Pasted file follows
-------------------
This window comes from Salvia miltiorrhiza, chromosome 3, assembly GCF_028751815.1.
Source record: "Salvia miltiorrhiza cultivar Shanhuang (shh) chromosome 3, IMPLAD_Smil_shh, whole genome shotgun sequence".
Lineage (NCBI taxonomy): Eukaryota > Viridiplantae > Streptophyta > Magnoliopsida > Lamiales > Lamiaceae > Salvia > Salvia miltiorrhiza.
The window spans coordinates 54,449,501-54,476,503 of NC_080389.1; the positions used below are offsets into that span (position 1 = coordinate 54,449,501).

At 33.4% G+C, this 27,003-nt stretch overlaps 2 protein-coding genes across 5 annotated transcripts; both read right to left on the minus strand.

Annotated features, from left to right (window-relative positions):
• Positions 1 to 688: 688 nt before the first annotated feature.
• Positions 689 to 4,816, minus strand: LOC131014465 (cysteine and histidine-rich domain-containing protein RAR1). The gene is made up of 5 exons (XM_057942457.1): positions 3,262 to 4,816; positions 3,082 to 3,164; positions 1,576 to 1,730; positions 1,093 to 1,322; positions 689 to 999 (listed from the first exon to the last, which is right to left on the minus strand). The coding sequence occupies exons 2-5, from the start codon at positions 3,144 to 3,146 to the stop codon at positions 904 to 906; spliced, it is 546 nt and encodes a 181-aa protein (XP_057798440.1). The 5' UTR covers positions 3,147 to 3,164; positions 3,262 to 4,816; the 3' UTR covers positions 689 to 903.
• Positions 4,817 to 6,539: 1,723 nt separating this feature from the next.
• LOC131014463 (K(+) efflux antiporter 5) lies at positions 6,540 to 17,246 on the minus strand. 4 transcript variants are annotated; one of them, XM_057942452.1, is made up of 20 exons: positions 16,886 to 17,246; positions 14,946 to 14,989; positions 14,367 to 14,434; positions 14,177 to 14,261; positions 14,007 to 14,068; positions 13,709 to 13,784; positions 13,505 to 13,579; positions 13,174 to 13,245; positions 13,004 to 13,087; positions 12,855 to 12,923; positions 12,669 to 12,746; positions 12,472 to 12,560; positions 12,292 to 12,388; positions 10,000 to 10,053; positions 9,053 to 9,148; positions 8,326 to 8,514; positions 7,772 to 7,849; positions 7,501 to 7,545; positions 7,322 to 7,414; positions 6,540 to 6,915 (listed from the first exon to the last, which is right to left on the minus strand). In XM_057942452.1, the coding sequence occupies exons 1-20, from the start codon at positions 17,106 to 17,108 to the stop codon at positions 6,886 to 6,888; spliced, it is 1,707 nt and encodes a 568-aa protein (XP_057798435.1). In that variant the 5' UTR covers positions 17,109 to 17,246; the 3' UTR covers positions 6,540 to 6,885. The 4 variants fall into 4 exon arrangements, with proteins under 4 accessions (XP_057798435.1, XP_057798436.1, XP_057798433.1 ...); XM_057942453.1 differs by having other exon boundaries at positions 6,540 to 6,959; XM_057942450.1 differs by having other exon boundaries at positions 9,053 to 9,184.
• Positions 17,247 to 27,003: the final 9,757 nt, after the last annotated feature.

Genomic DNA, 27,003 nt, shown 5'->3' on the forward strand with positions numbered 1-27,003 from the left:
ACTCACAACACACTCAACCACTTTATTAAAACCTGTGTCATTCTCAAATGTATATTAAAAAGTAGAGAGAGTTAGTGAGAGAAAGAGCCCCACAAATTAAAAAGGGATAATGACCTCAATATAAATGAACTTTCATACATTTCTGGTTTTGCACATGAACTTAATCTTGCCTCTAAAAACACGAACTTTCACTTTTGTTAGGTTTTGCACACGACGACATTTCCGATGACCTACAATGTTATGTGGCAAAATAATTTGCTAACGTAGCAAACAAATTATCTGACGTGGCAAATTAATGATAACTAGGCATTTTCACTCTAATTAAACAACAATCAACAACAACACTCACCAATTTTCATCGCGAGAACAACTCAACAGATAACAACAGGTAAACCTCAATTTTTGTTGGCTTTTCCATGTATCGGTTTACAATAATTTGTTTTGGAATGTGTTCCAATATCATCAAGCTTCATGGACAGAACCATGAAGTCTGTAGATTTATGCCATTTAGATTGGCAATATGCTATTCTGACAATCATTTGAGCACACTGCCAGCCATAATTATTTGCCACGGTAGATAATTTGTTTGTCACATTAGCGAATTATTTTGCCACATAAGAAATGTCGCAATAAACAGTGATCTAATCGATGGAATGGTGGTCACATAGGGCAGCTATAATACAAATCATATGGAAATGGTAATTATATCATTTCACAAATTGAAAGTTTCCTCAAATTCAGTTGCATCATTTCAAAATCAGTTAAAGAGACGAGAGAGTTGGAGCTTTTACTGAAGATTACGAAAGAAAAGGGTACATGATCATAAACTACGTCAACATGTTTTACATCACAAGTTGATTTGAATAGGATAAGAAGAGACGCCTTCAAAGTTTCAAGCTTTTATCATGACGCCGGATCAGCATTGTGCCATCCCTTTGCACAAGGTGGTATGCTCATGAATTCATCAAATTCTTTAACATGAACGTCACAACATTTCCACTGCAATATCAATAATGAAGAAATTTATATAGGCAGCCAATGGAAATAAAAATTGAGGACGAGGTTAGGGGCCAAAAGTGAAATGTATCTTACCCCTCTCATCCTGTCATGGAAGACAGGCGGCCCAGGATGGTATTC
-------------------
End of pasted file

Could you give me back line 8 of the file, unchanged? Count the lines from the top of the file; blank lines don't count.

• Positions 689 to 4,816, minus strand: LOC131014465 (cysteine and histidine-rich domain-containing protein RAR1). The gene is made up of 5 exons (XM_057942457.1): positions 3,262 to 4,816; positions 3,082 to 3,164; positions 1,576 to 1,730; positions 1,093 to 1,322; positions 689 to 999 (listed from the first exon to the last, which is right to left on the minus strand). The coding sequence occupies exons 2-5, from the start codon at positions 3,144 to 3,146 to the stop codon at positions 904 to 906; spliced, it is 546 nt and encodes a 181-aa protein (XP_057798440.1). The 5' UTR covers positions 3,147 to 3,164; positions 3,262 to 4,816; the 3' UTR covers positions 689 to 903.